When it comes to natural sweeteners—at least the ones that have calories— there’s really only two choices: Raw, unfiltered honey, and blackstrap molasses. Both are real foods with actual nutritious compounds in them, like enzymes and minerals. Yet they’re still sugars, and will raise blood sugar just as much as Domino’s sugar cubes. So, if you’re very sugar-sensitive, they may not be the best choices.
In addition to honey and molasses, there are multiple choices for non-caloric sweeteners—artificial and not-artificial. These are what I call the ‘packet sweeteners’, many of which are routinely offered at coffee shops and restaurants across the country. Splenda, Equal, Stevia, Sunett™, Sweet One™ and Xylitol all fit the bill, as do a couple of others listed below.
Here’s what I think of each of them, and whether I approve.
SUCRALOSE (SPLENDA) (NO)
The little yellow package is very far from innocuous. Research in the Journal of Toxicology and Environmental Health, Part B: Critical Reviews found that Splenda causes a variety of harmful biological effects in the body. Splenda also alters the amount and the quality of beneficial microbes in your gut, essentially screwing up your micro biome.
I would never use this sweetener.
Stevia is a plant native to South America, and has been used for thousands of years as a natural sweetener. It’s about 200-300 times sweeter than sugar. It won’t raise blood sugar, and it appears to be perfectly safe for most people. The only downside is a licorice-y aftertaste which many like and many hate. (I’m in the latter group.)
Perfectly fine to use!
MONK FRUIT (YES)
Monk fruit has been used for centuries in China as a remedy for sore throats, colds and congestion. In southern China, it’s considered a longevity aid. It’s a low-calorie, low-glycemic food used as a sweetener in beverages and foods. It’s also known as Lo Han (see below).
It appears to be perfectly safe.
LO HAN (YES)
Lo Han is another name for Monkfruit. See above
Erythritol, like Xylitol, is a sugar alcohol. Sugar alcohols are naturally found in different fruits and vegetables’ fibrous parts. Erythritol itself can be found in pears and melons. Our body can’t break it down so it basically provides zero calories and zero glycemic response. I’ve been using erythritol for years and I’ve never heard even a word of buzz about any negatives.
Definitely OK to use!
Xylitol is a sugar alcohol that has a specific benefit—it helps to prevent bacteria from taking a hold on your teeth. That’s one reason it’s used in “tooth friendly” products and recommended by dentists. It also has an ability to strengthen and re-mineralize gums and teeth.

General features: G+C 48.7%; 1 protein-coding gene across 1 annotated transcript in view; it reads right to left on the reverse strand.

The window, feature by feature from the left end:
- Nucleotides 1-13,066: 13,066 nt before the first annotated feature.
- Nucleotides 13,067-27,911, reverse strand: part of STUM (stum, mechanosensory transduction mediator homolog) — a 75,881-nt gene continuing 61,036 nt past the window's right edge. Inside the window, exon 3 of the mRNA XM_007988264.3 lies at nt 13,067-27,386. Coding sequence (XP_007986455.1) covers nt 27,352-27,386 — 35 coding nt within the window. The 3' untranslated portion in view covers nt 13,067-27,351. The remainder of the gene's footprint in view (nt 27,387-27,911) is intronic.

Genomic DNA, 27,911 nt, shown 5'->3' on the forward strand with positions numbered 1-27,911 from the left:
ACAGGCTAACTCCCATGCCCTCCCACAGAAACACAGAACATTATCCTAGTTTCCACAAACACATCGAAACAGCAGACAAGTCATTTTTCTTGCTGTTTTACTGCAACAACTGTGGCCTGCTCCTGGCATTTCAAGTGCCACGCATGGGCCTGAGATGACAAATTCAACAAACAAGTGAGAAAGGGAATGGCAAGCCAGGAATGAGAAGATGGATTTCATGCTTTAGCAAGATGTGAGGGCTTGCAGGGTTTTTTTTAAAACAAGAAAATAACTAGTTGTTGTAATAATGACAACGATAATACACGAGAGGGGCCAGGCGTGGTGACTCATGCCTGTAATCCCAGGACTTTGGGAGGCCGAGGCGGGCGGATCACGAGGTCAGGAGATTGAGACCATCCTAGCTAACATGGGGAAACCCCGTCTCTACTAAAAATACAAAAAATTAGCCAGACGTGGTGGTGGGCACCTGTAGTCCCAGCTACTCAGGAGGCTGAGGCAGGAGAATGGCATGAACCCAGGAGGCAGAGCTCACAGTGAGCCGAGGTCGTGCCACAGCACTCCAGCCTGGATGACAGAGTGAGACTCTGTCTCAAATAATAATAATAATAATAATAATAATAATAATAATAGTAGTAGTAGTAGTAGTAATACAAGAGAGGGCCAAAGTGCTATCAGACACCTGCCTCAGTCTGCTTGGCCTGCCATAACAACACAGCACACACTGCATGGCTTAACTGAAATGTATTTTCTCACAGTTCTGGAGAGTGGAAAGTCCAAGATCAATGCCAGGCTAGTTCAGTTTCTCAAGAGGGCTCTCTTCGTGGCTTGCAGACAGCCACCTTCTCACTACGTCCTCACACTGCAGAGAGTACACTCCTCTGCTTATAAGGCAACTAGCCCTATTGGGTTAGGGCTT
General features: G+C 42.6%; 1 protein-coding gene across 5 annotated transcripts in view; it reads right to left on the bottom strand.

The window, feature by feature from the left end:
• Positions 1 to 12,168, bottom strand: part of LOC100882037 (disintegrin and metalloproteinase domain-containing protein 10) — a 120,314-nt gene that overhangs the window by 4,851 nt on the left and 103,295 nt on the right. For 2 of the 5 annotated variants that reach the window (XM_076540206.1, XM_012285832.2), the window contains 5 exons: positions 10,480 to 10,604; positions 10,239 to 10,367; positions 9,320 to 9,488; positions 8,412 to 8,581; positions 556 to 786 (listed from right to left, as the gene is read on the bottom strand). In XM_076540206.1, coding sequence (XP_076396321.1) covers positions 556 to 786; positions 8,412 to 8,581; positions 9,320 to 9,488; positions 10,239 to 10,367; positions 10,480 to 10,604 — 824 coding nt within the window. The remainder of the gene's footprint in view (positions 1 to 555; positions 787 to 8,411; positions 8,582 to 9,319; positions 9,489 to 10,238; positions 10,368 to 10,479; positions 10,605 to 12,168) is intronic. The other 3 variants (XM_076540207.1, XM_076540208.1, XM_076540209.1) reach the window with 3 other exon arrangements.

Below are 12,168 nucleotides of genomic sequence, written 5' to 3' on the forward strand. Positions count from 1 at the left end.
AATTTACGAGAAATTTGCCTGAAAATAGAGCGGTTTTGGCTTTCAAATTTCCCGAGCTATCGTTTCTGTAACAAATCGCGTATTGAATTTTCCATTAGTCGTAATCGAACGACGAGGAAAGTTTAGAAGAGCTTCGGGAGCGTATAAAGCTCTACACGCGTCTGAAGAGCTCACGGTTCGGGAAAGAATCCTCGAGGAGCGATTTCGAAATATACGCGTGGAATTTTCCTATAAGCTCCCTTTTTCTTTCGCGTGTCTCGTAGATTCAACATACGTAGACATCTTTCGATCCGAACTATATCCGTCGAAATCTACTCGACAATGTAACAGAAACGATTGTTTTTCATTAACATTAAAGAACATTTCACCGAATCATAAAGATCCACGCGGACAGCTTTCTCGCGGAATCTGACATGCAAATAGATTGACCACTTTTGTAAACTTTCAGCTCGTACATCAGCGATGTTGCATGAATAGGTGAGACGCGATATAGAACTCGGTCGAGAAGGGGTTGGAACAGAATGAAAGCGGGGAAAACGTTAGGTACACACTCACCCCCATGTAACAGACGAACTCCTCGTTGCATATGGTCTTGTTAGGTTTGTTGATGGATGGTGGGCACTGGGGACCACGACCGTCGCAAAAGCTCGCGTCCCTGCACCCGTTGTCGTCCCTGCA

I’ve always liked Xylitol and have used it for over a decade. The only thing to be aware of is that, like many other sugar alcohols, it can have a tendency to cause diarrhea and bloating in some people. It’s definitely safe for people with diabetes.
OK to use!
ASPARTAME (EQUAL) (NO)
Aspartame is an artificial sweetener, and the debate on whether or not it’s safe has been going on for decades. In 1980, an FDA Board of Inquiry confirmed that it “might induce brain tumors”. It had actually been banned, but due to some very shady behind-the-scenes political maneuvering, it was able to get approval, albeit under a cloud of suspicion. Neurosurgeon Dr. Russell Blaylock considers it a neurotoxin. And some people are “aspartame responders”, meaning they get really intense headaches from using this stuff (Lipton, 1989).
I would never use aspartame (Equal) and recommend that you don’t either.
AGAVE NECTAR SYRUP (NO)
Agave nectar syrup has up to 92% fructose, making it dwarf high-fructose corn syrup in terms of its negative impact on your body. (HFCS is about 55% fructose). The fact that this has somehow been branded as a “healthy” sweetener is a testament to the craft of marketing. In very tiny amounts it’s probably innocuous, but it’s been sold to us as the healthy alternative to sugar. It’s not.
I grew up thinking that saccharin caused bladder cancer, because that’s exactly what we believed throughout the 1970’s based on some pretty compelling rat studies. But recent research has found no such link between cancer and saccharin, and the National Cancer Institute points out that the mechanism that caused bladder cancer in rats doesn’t exist in humans. That led to a 2000 repeal of the warning label previously required for saccaharin. Though it’s not been proven to cause cancer, the Center for Science in the Public Interest (a consumer advocacy group) still believes that saccharin may pose a risk.
I’d probably avoid it.
ACESULFLAME POTASSIUM (Sunett™, Sweet One™) (NO)
One of the chemicals found in Acesulflame Potassium (ACE-K) is methylene chloride, a known carcinogen linked to visual disturbances, headache, depression, liver problems, mental confusion and cancer in humans. The FDA concluded that the methylene chloride in Ace-K is sufficiently low as to be a non-issue. I’m not so sure.
I wouldn’t use this artificial sweetener.